pg. 109 - “She didn’t like it” “unutterable depression” “She used to be able to understand” - Gatsby’s wealth is his way of coping with Daisy’s absence (his facade of happiness). Gatsby, known for throwing the most extravagant of parties to try and catch Daisy’s attention; and, when Daisy finally attends one of his parties, she doesn’t enjoy it. Daisy’s indifference portrays how Gatsby’s obsession with the past and his lavish spending to gain her attention are both worthless. spending = continuation of obsession - pg. 110 - “Why of course you can!” - Gatsby is fixed on the past - pg. 110 - “formed a ladder… suck on the pap of life” - flashback
- Gatsby describes his first kiss with Daisy, using imagery to compare his love with her as something heavenly and divine; emphasizes his love for her and what he’s working towards - Gatsby is forever living in this moment; he’s blind to reality; unable to wake up from a dream - ignorance is not bliss in this circumstance; ignorance and obsession with past is eventually what gets Gatsby killed - (?) pg. 143-44 - “of course I’ll say I was” “see if he tries to bother her” “wait here till Daisy goes to bed” - Gatsby, even though he’s already lost Daisy to Tom, insists on protecting Daisy and assuring that she’s safe; this, however, is more than dedication: it’s obsession; if Gatsby hadn’t decided to protect Daisy, he might never have been murdered, but he refused to let go of the past - pg. 180 “Gatsby believed in the green light” - green light is a symbol for the past; throughout the book, Gatsby is constantly looking at the green light but is unable to reach it; the green light also happens to be at the edge of Daisy’s house, connecting the light to Gatsby’s hope to return to the past and his relationship with Daisy - pg. 180 “we beat on, boats against the current, borne back ceaselessly into the past” - analogy; boats = people; current = future - Fitzgerald describes how everyone is trying to return to the past, but the past is impossible to return to - last sentence of book; sums up how Gatsby’s obsession with Daisy ruined his life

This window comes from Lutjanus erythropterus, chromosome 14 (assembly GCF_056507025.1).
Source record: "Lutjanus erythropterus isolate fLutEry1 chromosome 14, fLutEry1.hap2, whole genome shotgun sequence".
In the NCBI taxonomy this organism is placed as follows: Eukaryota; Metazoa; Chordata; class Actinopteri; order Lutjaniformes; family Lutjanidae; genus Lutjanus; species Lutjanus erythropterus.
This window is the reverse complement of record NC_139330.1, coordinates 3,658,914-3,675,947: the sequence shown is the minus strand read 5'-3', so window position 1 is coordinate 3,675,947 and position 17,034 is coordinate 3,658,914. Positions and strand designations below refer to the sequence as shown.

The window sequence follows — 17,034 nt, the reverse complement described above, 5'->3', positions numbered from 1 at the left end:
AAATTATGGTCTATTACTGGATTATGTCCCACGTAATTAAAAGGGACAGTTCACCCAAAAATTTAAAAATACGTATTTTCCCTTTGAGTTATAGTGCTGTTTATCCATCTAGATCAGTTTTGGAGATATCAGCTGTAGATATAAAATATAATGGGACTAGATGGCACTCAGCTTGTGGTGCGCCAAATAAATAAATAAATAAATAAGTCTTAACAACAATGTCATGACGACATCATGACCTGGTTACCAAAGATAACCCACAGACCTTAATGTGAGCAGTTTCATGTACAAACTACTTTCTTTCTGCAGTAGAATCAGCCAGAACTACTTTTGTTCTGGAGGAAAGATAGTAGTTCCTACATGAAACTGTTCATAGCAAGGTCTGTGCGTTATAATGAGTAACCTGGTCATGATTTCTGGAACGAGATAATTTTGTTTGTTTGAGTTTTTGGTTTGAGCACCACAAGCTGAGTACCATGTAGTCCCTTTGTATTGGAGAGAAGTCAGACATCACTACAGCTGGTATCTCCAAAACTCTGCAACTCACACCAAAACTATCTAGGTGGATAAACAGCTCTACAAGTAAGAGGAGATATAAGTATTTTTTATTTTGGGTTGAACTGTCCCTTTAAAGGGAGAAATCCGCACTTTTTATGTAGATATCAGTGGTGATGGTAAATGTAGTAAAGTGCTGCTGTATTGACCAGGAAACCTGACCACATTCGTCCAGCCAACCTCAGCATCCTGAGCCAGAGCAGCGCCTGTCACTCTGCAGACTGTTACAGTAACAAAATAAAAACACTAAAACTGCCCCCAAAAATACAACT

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- Fall '14
- The Great Gatsby, Arnold Rothstein, Gatsby’s mansion, Nick Gatsby